Leptospirosis Hits Puerto Rico in the Aftermath of Hurricane Maria

As expected, the news of rising numbers of leptospirosis cases are trickling in from Puerto Rico. Since Hurricane Maria hit Puerto Rico, there have been areas which have experienced over 30 inches of rain, which, subsequently, led to flooding. As has been often observed, following the exposure to potentially contaminated water, the reported number of leptospirosis cases has been on the rise. Leptospirosis is a water borne zoonosis, with humans being unwitting targets in its transmission cycle.

Leptospirosis Transmission Cycle: Image Credits Georgia Gwinnet College Wiki
Leptospirosis Transmission Cycle: Image Credits Georgia Gwinnet College Wiki

This week, a news outlet has reported that there have been two confirmed fatalities from leptospirosis. The news article further elaborates:

“This bacteria, like any other bacteria, can kill you,” Deseda said.

The island typically sees between 63 and 95 cases per year, she said. Health officials had expected that there would be a jump after the hurricane.

“It’s neither an epidemic nor a confirmed outbreak,” Public Affairs Secretary Ramon Rosario Cortes said at a news conference Sunday. “But obviously, we are making all the announcements as though it were a health emergency.”

Although it has not assumed epidemic or outbreak proportions yet, the problem with leptospirosis is that this is a largely mild disease. That means that this is one of the conditions in which the actual magnitude of the issue is much larger than what falls within the clinically visible spectrum. In epidemiology, this is often hailed as (or depending on your viewpoint, trivialized as) the iceberg phenomenon.]

Iceberg Phenomenon (Image Credits: Community Medicine Blog)
The Iceberg Phenomenon Image Credits: Community Medicine Blog

Although there is limited evidence to give an exact accounting of the asymptomatic:symptomatic infection ratio for leptospirosis in outbreak settings, an oft-cited paper states that less than 30% of seropositive individuals, studied in Nicaragua, reported a febrile illness in the two months prior to the testing. The suggestion of this paper, that asymptomatic leptospiral infection is common in endemic situations, is further backed up by the conclusions presented in the Laboratory Manual on Leptospirosis (2007), published by the Indian Council of Medical Research, Regional Medical Research Center at Port Blair, Andaman and the South East Asia Regional Office of the WHO. The manual states:

In endemic areas, the incidence of asymptomatic infection could also be very high. A survey conducted in Seychelles (17) showed 9% point prevalence of asymptomatic leptospiral infection as proved by positive Polymerase Chain Reaction Test (PCR). In a study conducted in the North Andaman, 27% of the 396 persons followed up serologically had evidence of leptospiral infection during the follow up period of 12 weeks in the postmonsoon season (22). [Refer to document for cited reference; link]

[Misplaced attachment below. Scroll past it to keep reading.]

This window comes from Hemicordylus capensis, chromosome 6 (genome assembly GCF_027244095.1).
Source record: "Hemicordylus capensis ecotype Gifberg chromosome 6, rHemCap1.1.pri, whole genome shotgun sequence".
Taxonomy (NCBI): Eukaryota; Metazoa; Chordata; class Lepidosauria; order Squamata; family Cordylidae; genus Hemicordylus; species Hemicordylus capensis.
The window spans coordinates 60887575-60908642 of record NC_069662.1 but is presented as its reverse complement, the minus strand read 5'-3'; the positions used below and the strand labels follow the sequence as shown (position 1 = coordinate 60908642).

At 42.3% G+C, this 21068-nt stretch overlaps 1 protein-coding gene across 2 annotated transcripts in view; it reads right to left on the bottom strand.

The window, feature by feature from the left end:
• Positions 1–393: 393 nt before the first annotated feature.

There has been some accumulating evidence on what factors might potentially modulate the emergence of leptospirosis. As is often (or should I say always?) the case with zoonotic infections, the disease manifests especially well when there is a constellation of “favorable” factors present. A review attempted to graphically present the related risks in a Venn diagram, as below:

Factors contributing to leptospirosis. Development of leptospirosis depends on three types of factors (epidemiology, host, and pathogen) and their interactions. Epidemiologic factors include sanitation, housing, rainfall, and whether flooding occurs. Incidence is linked to income level, occupation, and travel, representing epidemiologic factors linked to specific hosts. Hosts vary in susceptibility depending on age, genetic factors (e.g., HLA-DQ6), skin integrity, and whether protective clothing (e.g., gloves and boots) are worn. The ways in which the host and leptospires interact determine the route, exposure, and dose of the pathogen. Leptospiral pathogens differ in their ability to cause disease, a reflection of their virulence, motility, and ability to survive in the host, a reflection (at least in part) of complement resistance. The types of reservoir hosts determine the types of pathogens present in a particular epidemiologic setting
Factors contributing to leptospirosis. 

Development of leptospirosis depends on three types of factors (epidemiology, host, and pathogen) and their interactions. Epidemiologic factors include sanitation, housing, rainfall, and whether flooding occurs. Incidence is linked to income level, occupation, and travel, representing epidemiologic factors linked to specific hosts. Hosts vary in susceptibility depending on age, genetic factors (e.g., HLA-DQ6), skin integrity, and whether protective clothing (e.g., gloves and boots) are worn. The ways in which the host and leptospires interact determine the route, exposure, and dose of the pathogen. Leptospiral pathogens differ in their ability to cause disease, a reflection of their virulence, motility, and ability to survive in the host, a reflection (at least in part) of complement resistance. The types of reservoir hosts determine the types of pathogens present in a particular epidemiologic setting.


Public Health Response to Leptospirosis

The following excerpt from the ““WHO recommended standards and strategies for surveillance, prevention and control of communicable diseases” are applicable for the management of potential outbreaks of leptospirosis.

Control activities

Case management

  • Early treatment with antibiotics. Severe cases usually treated with high doses of IV benzylpenicillin (30 mg/kg up to 1.2 g IV 6-hourly for 5-7 days). Less severe cases treated orally with antibiotics such as doxycycline (2 mg/kg up to 100 mg 12-hourly for 5-7 days), tetracycline, ampicillin or amoxicillin.